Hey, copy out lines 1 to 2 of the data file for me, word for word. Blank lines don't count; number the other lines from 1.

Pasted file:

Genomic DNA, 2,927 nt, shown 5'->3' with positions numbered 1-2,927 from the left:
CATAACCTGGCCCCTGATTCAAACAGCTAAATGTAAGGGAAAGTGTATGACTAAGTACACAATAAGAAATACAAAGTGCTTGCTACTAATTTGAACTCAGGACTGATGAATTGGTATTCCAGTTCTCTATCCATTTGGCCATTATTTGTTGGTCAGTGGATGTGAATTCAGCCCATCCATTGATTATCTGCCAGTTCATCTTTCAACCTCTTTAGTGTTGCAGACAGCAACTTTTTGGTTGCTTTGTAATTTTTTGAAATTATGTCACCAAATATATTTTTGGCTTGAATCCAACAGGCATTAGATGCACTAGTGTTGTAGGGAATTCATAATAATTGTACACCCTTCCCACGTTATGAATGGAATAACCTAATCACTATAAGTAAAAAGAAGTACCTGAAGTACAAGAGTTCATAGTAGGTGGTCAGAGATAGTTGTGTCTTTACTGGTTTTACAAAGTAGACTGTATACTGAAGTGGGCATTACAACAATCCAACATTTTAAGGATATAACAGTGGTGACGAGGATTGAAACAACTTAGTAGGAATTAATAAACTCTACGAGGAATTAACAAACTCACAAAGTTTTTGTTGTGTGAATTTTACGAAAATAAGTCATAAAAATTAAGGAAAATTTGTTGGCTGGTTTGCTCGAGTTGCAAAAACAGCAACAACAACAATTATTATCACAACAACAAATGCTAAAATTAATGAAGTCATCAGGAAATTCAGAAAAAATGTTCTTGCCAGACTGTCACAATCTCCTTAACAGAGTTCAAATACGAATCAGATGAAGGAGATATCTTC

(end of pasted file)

Genomic DNA, 2,927 nt, shown 5'->3' with positions numbered 1-2,927 from the left:
CATAACCTGGCCCCTGATTCAAACAGCTAAATGTAAGGGAAAGTGTATGACTAAGTACACAATAAGAAATACAAAGTGCTTGCTACTAATTTGAACTCAGGACTGATGAATTGGTATTCCAGTTCTCTATCCATTTGGCCATTATTTGTTGGTCAGTGGATGTGAATTCAGCCCATCCATTGATTATCTGCCAGTTCATCTTTCAACCTCTTTAGTGTTGCAGACAGCAACTTTTTGGTTGCTTTGTAATTTTTTGAAATTATGTCACCAAATATATTTTTGGCTTGAATCCAACAGGCATTAGATGCACTAGTGTTGTAGGGAATTCATAATAATTGTACACCCTTCCCACGTTATGAATGGAATAACCTAATCACTATAAGTAAAAAGAAGTACCTGAAGTACAAGAGTTCATAGTAGGTGGTCAGAGATAGTTGTGTCTTTACTGGTTTTACAAAGTAGACTGTATACTGAAGTGGGCATTACAACAATCCAACATTTTAAGGATATAACAGTGGTGACGAGGATTGAAACAACTTAGTAGGAATTAATAAACTCTACGAGGAATTAACAAACTCACAAAGTTTTTGTTGTGTGAATTTTACGAAAATAAGTCATAAAAATTAAGGAAAATTTGTTGGCTGGTTTGCTCGAGTTGCAAAAACAGCAACAACAACAATTATTATCACAACAACAAATGCTAAAATTAATGAAGTCATCAGGAAATTCAGAAAAAATGTTCTTGCCAGACTGTCACAATCTCCTTAACAGAGTTCAAATACGAATCAGATGAAGGAGATATCTTC